4. I am very very very skeptical of the approach Darth Disney seems to be taking. I can appreciate that fans also get tired of a story that doesnt progress much. However, I do not agree with or even see the need to veer from the EU. The stories have been told already and SW doesnt have a bunch of off-shoots where there are alternate realities and bastardized cross-overs. The nice part is the EU, with the exception of the 140 year jump to Cade Skywalker, has pretty muched stayed in step year for year since the original trilogy was released. The characters have aged accordingly and their stories as I said before have been told. So why is there a need to rewrite the EU? Continue on from where it stands but Dont deny the established EU, just take it in down a different path.

    5. Oh and one more thing... This to the fans is an adventure that we all love and adore. To Disney this was a 4 billion dollar investment. So, when faced with the challenge of making back the 4 billion dollars and turning a profit, what does one do? You rewrite history. And Disney has the perfect chance to do just that. They will cash in on rewriting the last 30 years and cash in on the continuing story. They will charge double the amount for product that has already been released and everyone WILL absolutely open their wallets and throw money to get it.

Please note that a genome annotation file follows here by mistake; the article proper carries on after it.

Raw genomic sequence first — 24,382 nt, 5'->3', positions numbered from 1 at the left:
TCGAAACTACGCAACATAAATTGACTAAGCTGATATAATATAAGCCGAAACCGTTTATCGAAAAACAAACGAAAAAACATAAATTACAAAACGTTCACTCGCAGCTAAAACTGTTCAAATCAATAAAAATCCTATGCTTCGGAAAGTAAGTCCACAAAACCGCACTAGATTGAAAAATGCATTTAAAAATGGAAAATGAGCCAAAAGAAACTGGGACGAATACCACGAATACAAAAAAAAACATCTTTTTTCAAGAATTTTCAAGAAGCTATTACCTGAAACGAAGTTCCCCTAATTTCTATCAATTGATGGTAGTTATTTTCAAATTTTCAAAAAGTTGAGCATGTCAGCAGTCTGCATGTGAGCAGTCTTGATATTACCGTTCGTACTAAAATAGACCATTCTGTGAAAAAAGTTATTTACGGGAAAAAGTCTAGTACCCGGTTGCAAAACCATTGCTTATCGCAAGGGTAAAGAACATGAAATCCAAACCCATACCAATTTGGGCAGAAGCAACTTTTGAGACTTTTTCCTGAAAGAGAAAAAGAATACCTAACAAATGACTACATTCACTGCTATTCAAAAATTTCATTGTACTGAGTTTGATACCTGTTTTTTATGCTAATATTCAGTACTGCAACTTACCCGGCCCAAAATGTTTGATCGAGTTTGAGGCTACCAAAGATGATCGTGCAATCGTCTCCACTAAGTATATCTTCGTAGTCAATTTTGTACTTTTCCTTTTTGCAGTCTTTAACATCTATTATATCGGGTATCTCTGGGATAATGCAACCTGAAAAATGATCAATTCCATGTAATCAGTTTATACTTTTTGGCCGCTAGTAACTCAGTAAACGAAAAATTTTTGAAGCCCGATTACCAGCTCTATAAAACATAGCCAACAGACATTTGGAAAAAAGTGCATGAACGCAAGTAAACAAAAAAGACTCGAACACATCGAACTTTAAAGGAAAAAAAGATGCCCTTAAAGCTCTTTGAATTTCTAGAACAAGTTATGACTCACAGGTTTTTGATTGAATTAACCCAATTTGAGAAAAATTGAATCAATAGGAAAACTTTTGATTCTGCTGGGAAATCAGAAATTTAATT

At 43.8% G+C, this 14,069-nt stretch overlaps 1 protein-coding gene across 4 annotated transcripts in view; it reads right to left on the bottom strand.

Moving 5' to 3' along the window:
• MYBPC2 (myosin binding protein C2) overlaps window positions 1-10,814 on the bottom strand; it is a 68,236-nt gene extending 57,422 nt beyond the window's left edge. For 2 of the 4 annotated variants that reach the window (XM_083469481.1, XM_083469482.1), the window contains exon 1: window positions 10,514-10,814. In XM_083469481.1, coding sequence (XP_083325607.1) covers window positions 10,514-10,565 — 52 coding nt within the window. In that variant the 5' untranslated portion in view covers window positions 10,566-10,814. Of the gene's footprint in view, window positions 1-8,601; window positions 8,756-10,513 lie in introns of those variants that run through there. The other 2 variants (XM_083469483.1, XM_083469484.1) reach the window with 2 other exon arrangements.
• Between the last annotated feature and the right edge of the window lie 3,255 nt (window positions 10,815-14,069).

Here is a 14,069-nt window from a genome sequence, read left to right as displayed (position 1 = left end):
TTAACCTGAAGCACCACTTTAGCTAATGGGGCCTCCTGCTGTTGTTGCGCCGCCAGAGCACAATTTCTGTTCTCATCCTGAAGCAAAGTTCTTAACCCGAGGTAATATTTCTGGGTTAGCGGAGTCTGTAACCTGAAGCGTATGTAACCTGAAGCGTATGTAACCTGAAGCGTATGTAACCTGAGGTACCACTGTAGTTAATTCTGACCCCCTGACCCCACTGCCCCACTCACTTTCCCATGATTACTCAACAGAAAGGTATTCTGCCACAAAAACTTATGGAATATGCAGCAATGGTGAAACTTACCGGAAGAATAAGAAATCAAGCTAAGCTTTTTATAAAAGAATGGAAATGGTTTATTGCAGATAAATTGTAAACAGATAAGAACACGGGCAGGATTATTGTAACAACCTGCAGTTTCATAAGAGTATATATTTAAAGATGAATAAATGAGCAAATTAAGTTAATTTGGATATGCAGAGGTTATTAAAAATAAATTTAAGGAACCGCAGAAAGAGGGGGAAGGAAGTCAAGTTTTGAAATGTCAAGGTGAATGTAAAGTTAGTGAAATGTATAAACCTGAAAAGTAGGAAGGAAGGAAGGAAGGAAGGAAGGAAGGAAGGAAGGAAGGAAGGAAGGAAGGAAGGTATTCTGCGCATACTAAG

6. I'm not sure I agree with the "they will charge double" theory - regarding the books, at least, there are now pretty solid conventions for pricing (inching up as time goes by, true), so paperback and hardcovers will not suddenly be priced at exhorbitant rates.